France (officially the French Republic) is a country located in Western Europe. Here are some fun facts about France.
- The most popular sports in France are football (soccer), rugby league and rugby union. Handball and basketball are also popular in many parts of France.
- Well known sporting events held annually in France are the Tour de France (the best known road bicycle race in the world) and the French Open (one of the four Grand Slam tennis tournaments)
- French literature is very popular and well known. Charles Perrault was one of France’s most influential children’s writers. He wrote books such as Cinderella, Sleeping Beauty and Puss in Boots.
- The French healthcare system was ranked number one in the world back in 1997. Average life expectancy in France is currently 79.73 years.
- 54% of French people identify themselves as being Christians, while 31% of people stated that they were not religious. Islam, Buddhism and Judaism are all practised by a minority (just over 1%) of the population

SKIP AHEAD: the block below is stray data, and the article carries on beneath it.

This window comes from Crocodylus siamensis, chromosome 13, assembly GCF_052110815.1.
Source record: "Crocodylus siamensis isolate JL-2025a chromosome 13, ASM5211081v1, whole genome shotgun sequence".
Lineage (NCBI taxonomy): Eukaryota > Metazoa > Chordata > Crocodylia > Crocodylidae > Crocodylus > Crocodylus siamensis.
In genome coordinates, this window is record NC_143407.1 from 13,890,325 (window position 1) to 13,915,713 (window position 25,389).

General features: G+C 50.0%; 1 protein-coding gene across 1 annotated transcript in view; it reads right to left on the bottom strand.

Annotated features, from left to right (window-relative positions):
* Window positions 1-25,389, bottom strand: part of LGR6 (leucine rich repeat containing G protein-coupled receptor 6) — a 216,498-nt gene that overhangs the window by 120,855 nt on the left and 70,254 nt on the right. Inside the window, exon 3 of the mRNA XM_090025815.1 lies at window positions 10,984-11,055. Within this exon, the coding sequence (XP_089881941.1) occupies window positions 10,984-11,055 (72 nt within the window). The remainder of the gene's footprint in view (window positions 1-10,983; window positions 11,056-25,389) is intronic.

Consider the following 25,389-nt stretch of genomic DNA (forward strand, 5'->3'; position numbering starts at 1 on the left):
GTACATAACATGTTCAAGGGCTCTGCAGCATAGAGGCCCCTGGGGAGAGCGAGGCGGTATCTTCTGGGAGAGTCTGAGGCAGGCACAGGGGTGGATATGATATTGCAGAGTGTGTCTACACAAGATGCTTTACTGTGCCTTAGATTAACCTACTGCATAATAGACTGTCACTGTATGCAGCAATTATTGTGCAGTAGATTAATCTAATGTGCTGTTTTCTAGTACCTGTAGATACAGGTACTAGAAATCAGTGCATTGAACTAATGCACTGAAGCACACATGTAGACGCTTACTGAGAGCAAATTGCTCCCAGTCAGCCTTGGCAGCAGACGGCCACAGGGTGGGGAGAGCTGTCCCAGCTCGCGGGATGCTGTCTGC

- It is estimated that there are between 200,000 and 1 million illegal immigrants in France
- France has an estimated population of 64.5 million, making it the 19th largest country (in terms of population) in the world.
- France is the most popular tourist destination in the world. Nearly 82 million people traveled to France for holidays in 2007. Spain was the second most popular tourist destination with 58.5 million visitors.
- In 2004, only 68.8% of French people aged 15-64 were working. This is a major contributor to the relatively low GDP per capita in France compared with the United States.
- France has the most extensive railway system in Western Europe. High speed trains traveling at up to 320 km/h (200mph) are used by commercial rail companies.
- France has a civil legal system. This means that the law arises from statues and judges can only interpret this law (they are not to make law). England (the United Kingdom), the United States, Australia and Canada all have common law systems. This means that judges make (or declare) the law, as well as interpret statutes. In common law systems, judges are bound to follow previous decisions in the same way (hence, the name ‘common’ law).
Hope you enjoyed those fun facts about France.